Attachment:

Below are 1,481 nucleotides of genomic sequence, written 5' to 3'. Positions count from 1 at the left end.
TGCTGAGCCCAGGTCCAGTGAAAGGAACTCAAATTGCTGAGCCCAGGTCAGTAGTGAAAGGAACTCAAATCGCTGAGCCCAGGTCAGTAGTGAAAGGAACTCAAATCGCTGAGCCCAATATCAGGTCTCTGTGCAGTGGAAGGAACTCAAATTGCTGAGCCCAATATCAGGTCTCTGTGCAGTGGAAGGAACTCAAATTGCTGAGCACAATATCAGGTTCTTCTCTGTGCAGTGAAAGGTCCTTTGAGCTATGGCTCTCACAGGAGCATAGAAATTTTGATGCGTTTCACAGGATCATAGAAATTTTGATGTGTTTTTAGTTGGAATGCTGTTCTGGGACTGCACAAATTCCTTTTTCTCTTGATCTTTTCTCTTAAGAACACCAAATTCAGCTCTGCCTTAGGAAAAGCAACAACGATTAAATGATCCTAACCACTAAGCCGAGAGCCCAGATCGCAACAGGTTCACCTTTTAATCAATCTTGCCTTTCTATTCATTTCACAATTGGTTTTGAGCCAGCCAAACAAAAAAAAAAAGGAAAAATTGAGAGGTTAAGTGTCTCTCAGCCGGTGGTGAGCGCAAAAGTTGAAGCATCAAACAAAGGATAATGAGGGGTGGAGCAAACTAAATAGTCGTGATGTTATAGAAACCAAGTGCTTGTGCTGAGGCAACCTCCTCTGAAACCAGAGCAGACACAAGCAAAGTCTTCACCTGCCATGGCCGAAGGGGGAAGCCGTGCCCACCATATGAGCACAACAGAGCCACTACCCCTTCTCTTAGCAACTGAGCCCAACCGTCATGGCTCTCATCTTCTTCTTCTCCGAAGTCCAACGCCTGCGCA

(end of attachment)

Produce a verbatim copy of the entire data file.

Below are 1,481 nucleotides of genomic sequence, written 5' to 3'. Positions count from 1 at the left end.
TGCTGAGCCCAGGTCCAGTGAAAGGAACTCAAATTGCTGAGCCCAGGTCAGTAGTGAAAGGAACTCAAATCGCTGAGCCCAGGTCAGTAGTGAAAGGAACTCAAATCGCTGAGCCCAATATCAGGTCTCTGTGCAGTGGAAGGAACTCAAATTGCTGAGCCCAATATCAGGTCTCTGTGCAGTGGAAGGAACTCAAATTGCTGAGCACAATATCAGGTTCTTCTCTGTGCAGTGAAAGGTCCTTTGAGCTATGGCTCTCACAGGAGCATAGAAATTTTGATGCGTTTCACAGGATCATAGAAATTTTGATGTGTTTTTAGTTGGAATGCTGTTCTGGGACTGCACAAATTCCTTTTTCTCTTGATCTTTTCTCTTAAGAACACCAAATTCAGCTCTGCCTTAGGAAAAGCAACAACGATTAAATGATCCTAACCACTAAGCCGAGAGCCCAGATCGCAACAGGTTCACCTTTTAATCAATCTTGCCTTTCTATTCATTTCACAATTGGTTTTGAGCCAGCCAAACAAAAAAAAAAAGGAAAAATTGAGAGGTTAAGTGTCTCTCAGCCGGTGGTGAGCGCAAAAGTTGAAGCATCAAACAAAGGATAATGAGGGGTGGAGCAAACTAAATAGTCGTGATGTTATAGAAACCAAGTGCTTGTGCTGAGGCAACCTCCTCTGAAACCAGAGCAGACACAAGCAAAGTCTTCACCTGCCATGGCCGAAGGGGGAAGCCGTGCCCACCATATGAGCACAACAGAGCCACTACCCCTTCTCTTAGCAACTGAGCCCAACCGTCATGGCTCTCATCTTCTTCTTCTCCGAAGTCCAACGCCTGCGCA